An approach to an established technique that is potentially applicable for a more comprehensive understanding of the electrical properties of red blood cells (RBCs) is presented. Using a high-intensity gradient laser trap, RBCs can be singly trapped and consequentially ionized. The subsequent dynamics of the ionized cell allows one to calculate the charge developed and the ionization energy (IE) through a Newtonian-based analysis. RBCs with two different hemoglobin (Hb) types were ionized. The first sample was identified as carrying Hb HbAA (normal Hb) and the second one was identified as carrying HbAC (HbC trait). By analyzing the charge developed on each cell and several other related factors, we were able to discern a difference between the main Hb types contained within the individual RBC, independent of cell size. A relationship between the charge developed and the IE of the cell was also established based on the electrical properties of RBCs. Thus, we present this laser trapping technique as a study of the electrical properties of RBCs and as possible biomedical tool to be used for the differentiation of Hb types.
Military based sensor systems are often hindered in operational deployment and/or other capabilities due to limitations in their energy storage elements. Typically operating from lithium based batteries, there is a finite amount of stored energy which the sensor can use to collect and transmit data. As a result, the sensors have reduced sensing and transmission rates. However, coupled with the latest advancements in energy harvesting, these sensors could potentially operate at standard sensing and transition rates as well as dramatically extend lifetimes. Working with the magnetostrictive material Galfenol, we demonstrate the production of enough energy to supplement and recharge a solid state battery thereby overcoming the deficiencies faced by unattended sensors. As with any vibration-based energy harvester, this solution produces an alternating current which needs to be rectified and boosted to a level conducive to recharge the storage element. This paper presents a power converter capable of efficiently converting an ultra-low AC voltage to a solid state charging voltage of 4.1VDC. While we are working with Galfenol transducers as our energy source, this converter may also be applied with any AC producing energy harvester, particularly at operating levels less than 2mW and 200mVAC.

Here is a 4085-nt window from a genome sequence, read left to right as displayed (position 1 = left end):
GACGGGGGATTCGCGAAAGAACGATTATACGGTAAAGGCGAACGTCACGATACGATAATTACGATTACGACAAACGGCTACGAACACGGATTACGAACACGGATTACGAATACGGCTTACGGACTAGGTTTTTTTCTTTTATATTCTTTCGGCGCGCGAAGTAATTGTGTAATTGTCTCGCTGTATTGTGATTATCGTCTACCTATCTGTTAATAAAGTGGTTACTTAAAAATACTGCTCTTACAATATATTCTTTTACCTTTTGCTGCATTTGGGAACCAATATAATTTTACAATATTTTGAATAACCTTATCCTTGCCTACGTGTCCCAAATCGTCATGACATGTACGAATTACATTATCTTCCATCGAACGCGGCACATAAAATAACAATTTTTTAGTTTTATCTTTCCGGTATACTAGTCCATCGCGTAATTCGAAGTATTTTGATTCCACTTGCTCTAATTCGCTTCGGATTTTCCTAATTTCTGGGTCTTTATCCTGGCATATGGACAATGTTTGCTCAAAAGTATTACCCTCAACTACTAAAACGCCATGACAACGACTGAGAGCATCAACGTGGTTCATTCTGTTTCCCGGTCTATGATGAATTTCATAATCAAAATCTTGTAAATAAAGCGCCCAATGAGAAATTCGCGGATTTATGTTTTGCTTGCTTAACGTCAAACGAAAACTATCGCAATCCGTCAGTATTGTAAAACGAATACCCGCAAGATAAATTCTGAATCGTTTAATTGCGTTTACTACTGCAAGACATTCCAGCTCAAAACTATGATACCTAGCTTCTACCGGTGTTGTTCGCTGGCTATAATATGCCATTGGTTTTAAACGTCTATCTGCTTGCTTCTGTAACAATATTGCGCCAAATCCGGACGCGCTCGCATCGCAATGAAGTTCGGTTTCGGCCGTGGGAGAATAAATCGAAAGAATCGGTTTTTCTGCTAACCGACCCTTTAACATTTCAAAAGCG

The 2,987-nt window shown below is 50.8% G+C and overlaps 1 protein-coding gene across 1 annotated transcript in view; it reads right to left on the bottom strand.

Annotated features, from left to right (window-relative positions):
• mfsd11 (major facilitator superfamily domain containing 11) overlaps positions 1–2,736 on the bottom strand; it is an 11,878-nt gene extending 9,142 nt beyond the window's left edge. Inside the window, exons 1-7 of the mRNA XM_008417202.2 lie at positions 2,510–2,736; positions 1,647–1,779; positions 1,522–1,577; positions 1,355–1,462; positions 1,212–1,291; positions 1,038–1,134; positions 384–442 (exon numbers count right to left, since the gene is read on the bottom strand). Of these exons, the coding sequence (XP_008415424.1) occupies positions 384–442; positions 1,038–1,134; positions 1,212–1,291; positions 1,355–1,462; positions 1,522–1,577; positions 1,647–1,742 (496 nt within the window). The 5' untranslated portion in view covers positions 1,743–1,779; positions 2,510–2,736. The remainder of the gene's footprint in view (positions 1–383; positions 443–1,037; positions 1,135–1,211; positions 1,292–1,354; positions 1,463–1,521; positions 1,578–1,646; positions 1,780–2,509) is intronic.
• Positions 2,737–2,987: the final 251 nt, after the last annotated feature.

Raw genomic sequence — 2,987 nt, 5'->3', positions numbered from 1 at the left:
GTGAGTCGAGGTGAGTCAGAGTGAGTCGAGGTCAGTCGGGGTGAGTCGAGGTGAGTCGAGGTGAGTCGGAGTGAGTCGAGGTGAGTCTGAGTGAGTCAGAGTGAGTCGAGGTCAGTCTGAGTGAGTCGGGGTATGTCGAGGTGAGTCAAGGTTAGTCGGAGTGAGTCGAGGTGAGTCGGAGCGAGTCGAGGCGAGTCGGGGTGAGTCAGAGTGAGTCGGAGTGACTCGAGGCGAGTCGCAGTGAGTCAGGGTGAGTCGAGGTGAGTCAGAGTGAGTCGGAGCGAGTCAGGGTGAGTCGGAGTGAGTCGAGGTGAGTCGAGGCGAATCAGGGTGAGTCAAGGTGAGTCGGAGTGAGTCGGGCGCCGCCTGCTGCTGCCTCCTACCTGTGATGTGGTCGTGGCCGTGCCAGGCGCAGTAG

Genetic mutation of the β-globin gene or inheritance of this mutated gene changes the chemical composition of the oxygen-carrying hemoglobin molecule that could lead to either the heterozygote genotype, resulting in sickle cell trait (SCT), or the homozygote genotype, resulting in sickle cell anemia (SCA). These mutations could affect the reversible elastic deformations of the red blood cells (RBCs) which are vital for biological functions. We have investigated this effect by studying the differences in the deformability of RBCs from blood samples of an individual with SCT and an untreated patient with SCA along with hemoglobin quantitation of each blood sample. Infrared 1064 nm laser trap force along with drag shear force are used to induce deformation in the RBCs. Ultra2-High Performance Liquid Chromatography (UHPLC) is used for the hemoglobin quantitation.
A laser tweezer (LT) along with advanced imaging techniques has been widely applied to manipulate and study living as well as nonliving microscopic objects. In this study we present yet another novel application of LTs for a precise measurement of the viscosities of fluids in a micro-volume flow. We have demonstrated this novel application by measuring the viscosity of a fetal bovine serum (FBS) using a LT constructed from a single intensity gradient laser trap. By calibrating the LT using dielectric silica micro-beads in a fluid with a known viscosity, specifically water, and by suspending same size of silica beads in the FBS and trapping with the same trap, we have determined the viscosity of the FBS at different temperatures. We have used the relationship between the trapping and Stoke’s drag force for a constant drag speed to determine the viscosity. We have also analyzed the viscosities determined in comparison with corresponding viscosities measured using an Ostwald viscometer.